The Osborn Manuscript – Demonstrating the Coldens’ Influence

The earliest evidence that the Coldens were influencing medicine in the Hudson Valley appears in the manuscript penned by Cornelius Osborn, a physician who practiced in the Dutchess County area several miles east of the Coldens’ residence, just across the Hudson River.  During the 1740s, Dr. Osborn served as a physician under the Colonial (or Provincial) Governors for the time.  For the most part, the only evidence we have of Osborn’s official service to the government pertained to miscellaneous activities, such as the delivery of goods such as food and hay to certain communities in need within the region.  On one occasion we know that Dr. Osborn worked along Jewish physician Isaac Marks to provide foot soldier John Lane with much needed medical care, an activity he engaged in one year later, on his own this time.   Osborn also had some influence upon several of the local industries important to the local economy.  Aside from food and medicine, Osborn worked with a local brewer in an attempt to secure barley for the local breweries associated with the local inns and restaurants, all of which were important financial sources that the local government to make use of whenever possible in order to obtain additional sources of income.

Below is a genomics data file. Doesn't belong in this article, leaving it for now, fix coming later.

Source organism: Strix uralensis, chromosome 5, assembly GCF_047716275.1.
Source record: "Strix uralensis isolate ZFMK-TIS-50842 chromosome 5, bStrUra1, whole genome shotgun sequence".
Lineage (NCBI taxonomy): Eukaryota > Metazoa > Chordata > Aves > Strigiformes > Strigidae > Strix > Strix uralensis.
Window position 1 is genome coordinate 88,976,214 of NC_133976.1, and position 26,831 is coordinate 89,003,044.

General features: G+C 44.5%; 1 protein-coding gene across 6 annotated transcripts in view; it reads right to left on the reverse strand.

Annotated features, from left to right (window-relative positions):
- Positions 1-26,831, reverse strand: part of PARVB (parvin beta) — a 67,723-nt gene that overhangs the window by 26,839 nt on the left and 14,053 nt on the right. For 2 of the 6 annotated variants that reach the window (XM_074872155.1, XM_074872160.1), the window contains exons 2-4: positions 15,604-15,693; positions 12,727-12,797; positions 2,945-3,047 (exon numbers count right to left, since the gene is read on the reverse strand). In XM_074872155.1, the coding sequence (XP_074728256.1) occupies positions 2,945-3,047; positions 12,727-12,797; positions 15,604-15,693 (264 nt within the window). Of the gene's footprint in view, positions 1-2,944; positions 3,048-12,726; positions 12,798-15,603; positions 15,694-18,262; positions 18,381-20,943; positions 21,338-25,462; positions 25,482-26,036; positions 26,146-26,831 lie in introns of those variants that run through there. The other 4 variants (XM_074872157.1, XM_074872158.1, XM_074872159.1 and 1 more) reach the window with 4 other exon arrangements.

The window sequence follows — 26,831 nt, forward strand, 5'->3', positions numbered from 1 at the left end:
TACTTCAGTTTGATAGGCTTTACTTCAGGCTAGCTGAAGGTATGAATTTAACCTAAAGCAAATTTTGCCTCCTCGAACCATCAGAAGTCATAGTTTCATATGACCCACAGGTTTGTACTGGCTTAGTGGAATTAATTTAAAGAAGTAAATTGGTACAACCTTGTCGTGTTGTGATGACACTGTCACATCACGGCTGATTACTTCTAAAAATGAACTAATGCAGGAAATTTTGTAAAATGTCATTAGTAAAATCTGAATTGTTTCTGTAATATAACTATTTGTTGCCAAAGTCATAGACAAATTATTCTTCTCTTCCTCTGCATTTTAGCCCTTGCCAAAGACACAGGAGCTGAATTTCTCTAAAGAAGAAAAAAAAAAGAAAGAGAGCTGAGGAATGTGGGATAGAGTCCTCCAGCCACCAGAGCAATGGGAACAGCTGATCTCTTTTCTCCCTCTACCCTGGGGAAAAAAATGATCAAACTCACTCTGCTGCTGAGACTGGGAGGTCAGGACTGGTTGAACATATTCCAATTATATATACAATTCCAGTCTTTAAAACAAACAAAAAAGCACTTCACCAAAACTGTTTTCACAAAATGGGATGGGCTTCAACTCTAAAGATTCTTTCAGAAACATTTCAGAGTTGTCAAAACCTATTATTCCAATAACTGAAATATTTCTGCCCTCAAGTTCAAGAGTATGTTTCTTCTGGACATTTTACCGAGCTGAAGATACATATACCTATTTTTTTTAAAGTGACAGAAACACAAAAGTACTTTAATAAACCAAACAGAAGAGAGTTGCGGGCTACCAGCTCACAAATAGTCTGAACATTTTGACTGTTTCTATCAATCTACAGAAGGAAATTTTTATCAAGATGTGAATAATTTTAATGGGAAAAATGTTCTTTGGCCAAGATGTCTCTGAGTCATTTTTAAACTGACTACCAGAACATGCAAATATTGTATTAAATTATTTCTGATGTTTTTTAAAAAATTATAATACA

As his career progressed, Cornelius Osborn employed some of what he had learned about the local flora.  Exactly how this knowledge was obtained is uncertain, but the options for this education included Cornelius’s interactions with Cadwallader at some professional-personal level, or by meeting with Cadwallader and/or Jane due to similar knowledge about local plants uses, or as a result of Cornelius’s apprenticeship experiences (mid to late 1730s), which took place about the same time Cadwallader was formulating his written documents on the local plants for publication back in Europe.

To demonstrate Colden’s influence upon Dr. Osborn, we need only review the listing of drugs employed by Dr. Osborn for treating his patients during his years of practice.  There are 44 local plants that Osborn employed to treat his patients during this time.  A number of these appear to be related to Colden’s work (for both Cadwallader and Jane).  A few even appear to be derived from the local knowledge of plant use borne out of traditional European teachings, and several borne about due to local Native American teachings.

The following plants are local species, some of which have European similars or equals, whereas others were purely local or American in history and nature.  (T = Traditional, N = Native, CC = Cad Colden, H = Historical)

  1. Barberry    (Berberis sp.)  (T)
  2. Bayberry    (Myrica odorata; M. cerifera; M. gale; M. pennsylvanica)  (T)